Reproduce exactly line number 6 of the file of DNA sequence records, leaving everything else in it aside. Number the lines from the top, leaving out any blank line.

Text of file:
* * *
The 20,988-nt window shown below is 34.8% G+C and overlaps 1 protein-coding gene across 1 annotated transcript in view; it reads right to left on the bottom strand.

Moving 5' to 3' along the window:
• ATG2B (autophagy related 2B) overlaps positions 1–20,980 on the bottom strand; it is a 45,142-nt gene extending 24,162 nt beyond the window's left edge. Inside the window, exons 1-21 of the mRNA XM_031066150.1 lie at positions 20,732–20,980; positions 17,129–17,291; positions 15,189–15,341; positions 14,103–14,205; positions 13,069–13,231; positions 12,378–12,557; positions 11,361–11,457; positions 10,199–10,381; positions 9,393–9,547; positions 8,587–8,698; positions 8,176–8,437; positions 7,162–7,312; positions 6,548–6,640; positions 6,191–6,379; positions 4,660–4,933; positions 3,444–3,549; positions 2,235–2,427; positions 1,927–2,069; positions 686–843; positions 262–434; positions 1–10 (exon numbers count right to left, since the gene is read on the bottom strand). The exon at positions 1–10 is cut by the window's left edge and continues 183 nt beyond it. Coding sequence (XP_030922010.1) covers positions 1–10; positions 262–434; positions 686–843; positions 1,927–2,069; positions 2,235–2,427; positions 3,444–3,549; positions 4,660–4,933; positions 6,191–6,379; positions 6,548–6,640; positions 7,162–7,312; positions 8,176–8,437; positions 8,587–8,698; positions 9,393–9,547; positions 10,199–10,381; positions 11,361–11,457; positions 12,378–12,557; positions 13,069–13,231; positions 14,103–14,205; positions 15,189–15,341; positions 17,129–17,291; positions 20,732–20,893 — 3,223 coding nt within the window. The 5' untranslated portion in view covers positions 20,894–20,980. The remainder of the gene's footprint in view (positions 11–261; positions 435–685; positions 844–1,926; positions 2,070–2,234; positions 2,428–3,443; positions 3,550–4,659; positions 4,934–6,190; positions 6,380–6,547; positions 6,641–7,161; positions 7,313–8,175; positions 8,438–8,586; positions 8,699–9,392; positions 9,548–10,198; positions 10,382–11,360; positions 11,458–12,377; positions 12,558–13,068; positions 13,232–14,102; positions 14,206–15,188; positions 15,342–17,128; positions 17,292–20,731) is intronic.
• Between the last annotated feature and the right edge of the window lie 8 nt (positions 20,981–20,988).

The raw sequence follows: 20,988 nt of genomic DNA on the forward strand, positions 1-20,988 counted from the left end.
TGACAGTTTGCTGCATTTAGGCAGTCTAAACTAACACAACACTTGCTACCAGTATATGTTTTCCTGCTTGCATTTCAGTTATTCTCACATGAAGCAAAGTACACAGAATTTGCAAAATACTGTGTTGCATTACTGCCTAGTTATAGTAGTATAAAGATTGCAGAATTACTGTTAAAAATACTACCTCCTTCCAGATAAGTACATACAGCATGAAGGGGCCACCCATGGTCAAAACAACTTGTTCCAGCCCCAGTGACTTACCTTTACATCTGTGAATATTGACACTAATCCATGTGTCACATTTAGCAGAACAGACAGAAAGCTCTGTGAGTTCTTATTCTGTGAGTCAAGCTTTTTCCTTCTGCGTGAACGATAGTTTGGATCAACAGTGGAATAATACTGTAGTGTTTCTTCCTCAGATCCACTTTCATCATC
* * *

TGACAGTTTGCTGCATTTAGGCAGTCTAAACTAACACAACACTTGCTACCAGTATATGTTTTCCTGCTTGCATTTCAGTTATTCTCACATGAAGCAAAGTACACAGAATTTGCAAAATACTGTGTTGCATTACTGCCTAGTTATAGTAGTATAAAGATTGCAGAATTACTGTTAAAAATACTACCTCCTTCCAGATAAGTACATACAGCATGAAGGGGCCACCCATGGTCAAAACAACTTGTTCCAGCCCCAGTGACTTACCTTTACATCTGTGAATATTGACACTAATCCATGTGTCACATTTAGCAGAACAGACAGAAAGCTCTGTGAGTTCTTATTCTGTGAGTCAAGCTTTTTCCTTCTGCGTGAACGATAGTTTGGATCAACAGTGGAATAATACTGTAGTGTTTCTTCCTCAGATCCACTTTCATCATC